Baan Yet Another ERP Vendor to Find a Sanctuary Under Invensys’ Wing

Baan Yet Another ERP Vendor to Find a Sanctuary Under Invensys' Wing
P.J. Jakovljevic - June 21, 2000

Event Summary

According to Baan's press release, the Boards of Invensys plc and Baan Company N.V. announced the terms of the recommended cash offer to acquire the entire issued share capital of Baan (the "Offer"). The Offer will be $2.65 in cash for each Baan share, valuing the entire existing issued share capital of Baan at approximately $709 million. The Offer is due to commence within three weeks of this announcement at which time Baan shareholders will be invited to tender their shares.

Simultaneously with this announcement, Invensys, as a part of its preliminary results announcement for the year ended 31 March 2000, is announcing the formation of the Invensys Software and Systems division ("ISS") as an extension of its Sensor to Boardroom product strategy for becoming an integrated software and systems provider. Invensys claims that the Baan acquisition is an important step in implementing this strategy and the combined ISS division will be a leader in the supply and development of integrated business application software. The pro forma combined division will have annual total revenue of approximately $2 billion.

The ISS division will be managed by Bruce Henderson, currently the division Chief Executive of Intelligent Automation at Invensys, with Laurens Van der Tang, currently Executive Vice President, Research and Development at Baan becoming President of Baan upon closing. Baan will continue operating under the Baan name and will continue to compete in the open market with the full range of Baan products. Barneveld, in the Netherlands, will remain the headquarters of Baan. The headquarters of ISS will be Herndon, Virginia in the United States.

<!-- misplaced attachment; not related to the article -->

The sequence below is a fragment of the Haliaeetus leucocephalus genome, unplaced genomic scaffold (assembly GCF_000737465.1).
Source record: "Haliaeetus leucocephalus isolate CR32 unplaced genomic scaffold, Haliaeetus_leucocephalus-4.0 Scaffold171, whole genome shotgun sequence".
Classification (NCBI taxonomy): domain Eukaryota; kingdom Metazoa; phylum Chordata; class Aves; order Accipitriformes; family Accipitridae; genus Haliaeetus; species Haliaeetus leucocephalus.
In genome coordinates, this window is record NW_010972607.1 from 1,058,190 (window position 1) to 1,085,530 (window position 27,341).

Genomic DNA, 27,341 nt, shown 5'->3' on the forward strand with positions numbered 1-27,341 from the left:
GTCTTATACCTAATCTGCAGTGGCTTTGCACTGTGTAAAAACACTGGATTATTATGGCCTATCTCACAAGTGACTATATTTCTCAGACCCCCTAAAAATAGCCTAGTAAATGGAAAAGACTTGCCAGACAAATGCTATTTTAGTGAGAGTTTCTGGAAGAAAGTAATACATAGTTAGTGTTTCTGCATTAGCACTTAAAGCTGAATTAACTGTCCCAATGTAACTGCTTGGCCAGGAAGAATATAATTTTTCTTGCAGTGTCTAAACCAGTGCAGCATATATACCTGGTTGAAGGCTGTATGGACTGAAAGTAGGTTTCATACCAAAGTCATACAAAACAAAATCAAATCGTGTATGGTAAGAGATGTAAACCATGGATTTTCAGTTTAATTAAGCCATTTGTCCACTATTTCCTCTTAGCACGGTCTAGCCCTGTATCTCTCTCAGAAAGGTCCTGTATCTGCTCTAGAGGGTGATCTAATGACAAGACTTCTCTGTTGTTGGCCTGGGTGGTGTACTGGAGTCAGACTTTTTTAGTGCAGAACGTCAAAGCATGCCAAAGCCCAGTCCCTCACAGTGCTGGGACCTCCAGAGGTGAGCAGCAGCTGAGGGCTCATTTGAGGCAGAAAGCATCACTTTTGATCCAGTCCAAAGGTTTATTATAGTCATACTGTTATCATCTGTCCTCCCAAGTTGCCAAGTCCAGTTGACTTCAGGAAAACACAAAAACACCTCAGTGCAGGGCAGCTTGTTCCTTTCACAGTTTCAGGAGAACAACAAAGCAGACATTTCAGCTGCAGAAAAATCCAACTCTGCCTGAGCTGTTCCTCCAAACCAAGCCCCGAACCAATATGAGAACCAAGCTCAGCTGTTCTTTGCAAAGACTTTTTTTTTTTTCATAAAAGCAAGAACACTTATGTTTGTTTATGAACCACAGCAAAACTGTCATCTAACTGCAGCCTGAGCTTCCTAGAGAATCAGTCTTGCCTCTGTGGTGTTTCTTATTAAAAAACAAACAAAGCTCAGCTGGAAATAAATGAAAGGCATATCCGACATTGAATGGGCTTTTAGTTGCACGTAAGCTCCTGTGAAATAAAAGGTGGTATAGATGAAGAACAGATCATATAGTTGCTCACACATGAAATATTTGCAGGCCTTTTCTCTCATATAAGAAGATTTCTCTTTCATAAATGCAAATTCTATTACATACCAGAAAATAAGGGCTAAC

To restore Baan to profitability, Invensys plans to implement a rigorous restructuring and cost management program under which costs will be reduced by approximately $60 million to $120 million per quarter by Q4 2000. Invensys expects to incur restructuring charges of $400 million over an 18-month period from the date of acquisition. The Board of Invensys believes that implementation of its restructuring plan will return Baan to breakeven within 12 months. Invensys claims to be committed to a strong research and development program at Baan and the full suite of Baan products.

Commenting on the Offer, Allen Yurko, Chief Executive Officer of Invensys, said: "This acquisition is a significant step towards our stated goal of becoming an integrated software and systems provider, offering technical solutions across the entire automation and controls value chain. Baan is an excellent fit with Invensys' existing software and systems businesses and the acquisition of Baan and integration into ISS will create a leader in the business applications solutions field with a strong focus on the manufacturing and industrial sectors."

Commenting on the Offer, Pierre Everaert, Interim Chief Executive Officer of Baan, said: "We think this is an excellent outcome for shareholders, customers and employees. Invensys is a company that is committed to maintaining our strong R&D capability and our leadership position in technology, which has always been the Baan hallmark. Moreover, there is a strategic fit here in that Invensys and their strong management team understand our core customer base of manufacturing companies and industrial enterprises."

Market Impact

This is yet another instructive tale of a software company's rise and fall. Having achieved a meteoric rise until the second half of 1998, and giving SAP a run for its money at some point, Baan has struggled for over two years to turn around its flailing business. Management blunders and its megalomaniac strategy of creating holistic enterprise applications by acquiring a myriad of disparate products sent the company in a downward spiral. Its troubles were only asseverated by a downturn in the entire ERP market combined with current investor pessimism about technology stocks (ERP in particular).